Indicator city - Page 4

If cutting edge San Francisco can't meet the challenge of climate change and related environmental issues, are we all doomed?


"We told the mayor before it was even announced that it is not a legal use of the pier," Lewis said, arguing it violated state law preserving the waterfront for maritime and public uses. "There's no reason that an arena has to be out on the water on a crumbling pier."

But Brad Benson and Diana Oshima, who work on waterfront planning issue for the Port of San Francisco, say that most of San Francisco's shoreline was hardened almost a century ago, and that most of the planning for how to use it has already been done.

"You have a few seawall lots and a few piers that could be development sites, but not many. Do we need a whole plan for that?" Benson said, while Oshima praises the proactive transportation planning work now underway: "There has never been this level of land use and transportation planning at such an early stage."

The Bay Conservation and Development Commission was founded almost 50 years ago to regulate development in and around the Bay, when the concern was mostly about the bay shrinking as San Francisco and other cities dumped fill along the shoreline to build San Francisco International Airport, much of the Financial District, and other expansive real estate plans.

Now, the mission of the agency has flipped.

"Instead of the bay getting smaller, the bay is getting larger with this thing called sea level rise," BCDC Executive Director Larry Goldspan said as we took in the commanding view of the water from his office at 50 California Street.

A few years ago, as the climate change predictions kept worsening, the mission of BCDC began to focus on that new reality. "How do we create a resilient shoreline and protect assets?" was how Goldspan put it, noting that few simply accept the inundation that BCDC's sea level rise maps predict. "Nobody is talking about retreating from SFO, or Oakland Airport, or BART."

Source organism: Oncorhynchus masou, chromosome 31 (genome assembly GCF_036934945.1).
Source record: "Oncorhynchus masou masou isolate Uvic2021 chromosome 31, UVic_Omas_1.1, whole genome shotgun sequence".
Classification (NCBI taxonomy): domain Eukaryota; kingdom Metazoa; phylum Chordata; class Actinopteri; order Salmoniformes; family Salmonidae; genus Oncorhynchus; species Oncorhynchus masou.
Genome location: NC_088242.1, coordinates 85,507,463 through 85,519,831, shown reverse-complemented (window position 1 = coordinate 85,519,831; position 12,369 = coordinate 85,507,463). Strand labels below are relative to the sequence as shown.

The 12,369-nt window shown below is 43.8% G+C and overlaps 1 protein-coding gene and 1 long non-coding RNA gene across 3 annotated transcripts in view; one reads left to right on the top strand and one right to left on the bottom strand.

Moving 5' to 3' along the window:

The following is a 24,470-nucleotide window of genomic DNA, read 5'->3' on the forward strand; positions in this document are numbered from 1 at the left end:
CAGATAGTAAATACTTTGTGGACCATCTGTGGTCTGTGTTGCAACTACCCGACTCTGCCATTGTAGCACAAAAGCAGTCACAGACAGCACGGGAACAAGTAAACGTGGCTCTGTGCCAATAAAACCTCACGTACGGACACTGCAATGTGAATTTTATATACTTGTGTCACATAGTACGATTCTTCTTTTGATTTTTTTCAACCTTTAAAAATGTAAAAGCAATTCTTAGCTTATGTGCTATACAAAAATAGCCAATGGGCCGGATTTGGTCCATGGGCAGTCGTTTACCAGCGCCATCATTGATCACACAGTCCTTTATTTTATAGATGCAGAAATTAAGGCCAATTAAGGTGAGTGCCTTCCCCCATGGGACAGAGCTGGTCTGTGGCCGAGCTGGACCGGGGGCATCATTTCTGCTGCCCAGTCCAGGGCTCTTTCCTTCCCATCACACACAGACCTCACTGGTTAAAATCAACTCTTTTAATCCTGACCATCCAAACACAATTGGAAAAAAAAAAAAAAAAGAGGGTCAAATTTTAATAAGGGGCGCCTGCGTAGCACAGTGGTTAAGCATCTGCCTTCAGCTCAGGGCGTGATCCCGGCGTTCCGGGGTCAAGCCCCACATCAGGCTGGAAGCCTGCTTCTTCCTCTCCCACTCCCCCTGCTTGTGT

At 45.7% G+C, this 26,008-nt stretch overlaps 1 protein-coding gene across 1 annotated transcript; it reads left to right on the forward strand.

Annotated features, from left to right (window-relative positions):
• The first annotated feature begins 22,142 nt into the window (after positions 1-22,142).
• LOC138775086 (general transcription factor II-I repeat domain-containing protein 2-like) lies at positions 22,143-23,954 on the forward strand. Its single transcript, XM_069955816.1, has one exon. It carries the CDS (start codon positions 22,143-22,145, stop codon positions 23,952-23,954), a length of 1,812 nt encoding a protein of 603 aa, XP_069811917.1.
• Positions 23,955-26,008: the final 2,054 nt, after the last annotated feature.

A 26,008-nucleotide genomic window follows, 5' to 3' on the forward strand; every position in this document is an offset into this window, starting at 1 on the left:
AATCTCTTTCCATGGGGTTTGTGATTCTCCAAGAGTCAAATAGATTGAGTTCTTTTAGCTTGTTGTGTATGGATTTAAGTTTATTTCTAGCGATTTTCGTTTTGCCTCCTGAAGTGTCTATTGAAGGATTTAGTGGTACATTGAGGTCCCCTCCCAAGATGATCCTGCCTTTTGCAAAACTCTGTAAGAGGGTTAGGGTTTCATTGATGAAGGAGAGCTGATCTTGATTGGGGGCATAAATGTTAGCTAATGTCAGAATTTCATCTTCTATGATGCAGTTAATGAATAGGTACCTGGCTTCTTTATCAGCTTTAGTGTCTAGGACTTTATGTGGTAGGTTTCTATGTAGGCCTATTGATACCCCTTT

That means Bay Area cities will have to accept softening parts of the shoreline — allowing for more tidal marshes and open space that can accept flooding in order to harden, or protect, other critical areas. The rising water has to go somewhere.

"Is there a way to use natural infrastructure to soften the effect of sea level rises?" Goldspan asked. "I don't know that there are, but you have to use every tool in the smartest way to deal with this challenge."

And San Francisco seems to be holding firm on increased development — in an area that isn't adequately protected. "The seawall is part of the historic district that the Port established, but now we're learning the seawall is too short," Goldspan said.

BCDC requires San Francisco to remove a pier or other old landfill every time it reinforces or rebuilds a pier, on a one-to-one basis. So Oshima said the district is now studying what it can remove to make up for the work that was done to shore up Piers 23-27, which will become a new cruise ship terminal once the America's Cup finishes using it a staging ground this summer.

Yet essentially giving up valuable waterfront real estate isn't easy for any city, and cities have both autonomy and a motivation to thrive under existing economic realities. "California has a history of local control. Cities are strong," Goldspan said, noting that sustainability may require sacrifice. "It will be a policy discussion at the city level. It's a new discussion, and we're just in the early stages."



Global capitalism either grows or dies. Some modern economists argue otherwise — that a sustainable future with a mature, stable economy is possible. But that takes a huge leap of faith — and it may be the only way to avoid catastrophic climate change.

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